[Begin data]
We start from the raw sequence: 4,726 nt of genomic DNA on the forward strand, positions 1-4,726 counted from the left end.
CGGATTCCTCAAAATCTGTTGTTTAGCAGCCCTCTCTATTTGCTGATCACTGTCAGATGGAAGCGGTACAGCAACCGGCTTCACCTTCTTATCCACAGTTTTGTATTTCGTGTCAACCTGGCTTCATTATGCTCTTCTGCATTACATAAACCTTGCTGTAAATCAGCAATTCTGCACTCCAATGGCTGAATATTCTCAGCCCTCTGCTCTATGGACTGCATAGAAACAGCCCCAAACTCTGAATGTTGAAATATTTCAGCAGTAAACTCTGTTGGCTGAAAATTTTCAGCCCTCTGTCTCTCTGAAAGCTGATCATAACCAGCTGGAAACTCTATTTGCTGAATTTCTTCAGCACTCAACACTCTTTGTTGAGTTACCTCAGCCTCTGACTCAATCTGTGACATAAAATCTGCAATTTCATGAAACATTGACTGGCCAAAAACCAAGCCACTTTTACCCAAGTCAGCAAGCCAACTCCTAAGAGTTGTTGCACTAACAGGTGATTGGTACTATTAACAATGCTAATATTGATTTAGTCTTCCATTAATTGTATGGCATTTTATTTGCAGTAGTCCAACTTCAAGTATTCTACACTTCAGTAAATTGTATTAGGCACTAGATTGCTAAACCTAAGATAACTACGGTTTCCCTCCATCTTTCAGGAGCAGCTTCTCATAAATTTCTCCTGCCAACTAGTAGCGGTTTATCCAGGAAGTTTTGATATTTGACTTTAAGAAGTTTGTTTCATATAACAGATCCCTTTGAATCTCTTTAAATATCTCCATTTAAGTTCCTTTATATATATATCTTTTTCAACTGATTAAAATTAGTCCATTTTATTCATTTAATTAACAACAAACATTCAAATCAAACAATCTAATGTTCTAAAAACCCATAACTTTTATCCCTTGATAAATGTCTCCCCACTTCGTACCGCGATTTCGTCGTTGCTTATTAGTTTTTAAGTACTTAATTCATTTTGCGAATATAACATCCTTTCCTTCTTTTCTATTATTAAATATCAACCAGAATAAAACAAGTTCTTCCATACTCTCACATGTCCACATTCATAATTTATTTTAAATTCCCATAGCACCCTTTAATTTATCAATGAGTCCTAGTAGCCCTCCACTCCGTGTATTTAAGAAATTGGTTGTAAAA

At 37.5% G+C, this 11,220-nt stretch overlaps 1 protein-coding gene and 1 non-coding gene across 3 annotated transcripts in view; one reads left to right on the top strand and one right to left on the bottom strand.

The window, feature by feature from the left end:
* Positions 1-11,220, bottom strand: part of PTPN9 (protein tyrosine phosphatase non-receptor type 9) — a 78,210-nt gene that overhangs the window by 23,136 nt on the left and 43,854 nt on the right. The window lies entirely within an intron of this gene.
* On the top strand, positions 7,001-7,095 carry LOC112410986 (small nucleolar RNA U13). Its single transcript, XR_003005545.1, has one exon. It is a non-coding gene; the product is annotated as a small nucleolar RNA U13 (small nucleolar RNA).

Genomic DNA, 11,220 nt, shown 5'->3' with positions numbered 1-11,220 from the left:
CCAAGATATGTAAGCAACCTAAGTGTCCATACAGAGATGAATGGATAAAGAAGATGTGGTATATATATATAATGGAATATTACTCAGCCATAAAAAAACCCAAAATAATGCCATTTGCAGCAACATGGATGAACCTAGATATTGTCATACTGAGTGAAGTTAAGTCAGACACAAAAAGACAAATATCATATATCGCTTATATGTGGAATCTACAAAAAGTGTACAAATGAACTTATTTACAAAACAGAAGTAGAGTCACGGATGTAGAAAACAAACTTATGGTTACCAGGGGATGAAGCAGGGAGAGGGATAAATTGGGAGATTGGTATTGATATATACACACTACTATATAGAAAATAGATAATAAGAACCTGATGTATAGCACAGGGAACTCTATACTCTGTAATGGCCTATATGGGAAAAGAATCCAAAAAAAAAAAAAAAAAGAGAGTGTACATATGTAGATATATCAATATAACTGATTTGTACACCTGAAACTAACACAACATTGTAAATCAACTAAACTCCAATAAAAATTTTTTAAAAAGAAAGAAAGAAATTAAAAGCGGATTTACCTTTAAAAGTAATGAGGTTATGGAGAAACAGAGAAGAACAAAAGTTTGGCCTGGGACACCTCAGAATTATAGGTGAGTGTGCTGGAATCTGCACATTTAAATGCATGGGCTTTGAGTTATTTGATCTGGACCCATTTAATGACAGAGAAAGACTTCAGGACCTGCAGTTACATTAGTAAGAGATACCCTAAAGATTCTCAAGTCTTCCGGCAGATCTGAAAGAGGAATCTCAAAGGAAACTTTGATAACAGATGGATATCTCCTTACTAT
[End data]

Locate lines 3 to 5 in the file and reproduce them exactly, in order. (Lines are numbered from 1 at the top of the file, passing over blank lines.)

At 37.5% G+C, this 11,220-nt stretch overlaps 1 protein-coding gene and 1 non-coding gene across 3 annotated transcripts in view; one reads left to right on the top strand and one right to left on the bottom strand.

The window, feature by feature from the left end:
* Positions 1-11,220, bottom strand: part of PTPN9 (protein tyrosine phosphatase non-receptor type 9) — a 78,210-nt gene that overhangs the window by 23,136 nt on the left and 43,854 nt on the right. The window lies entirely within an intron of this gene.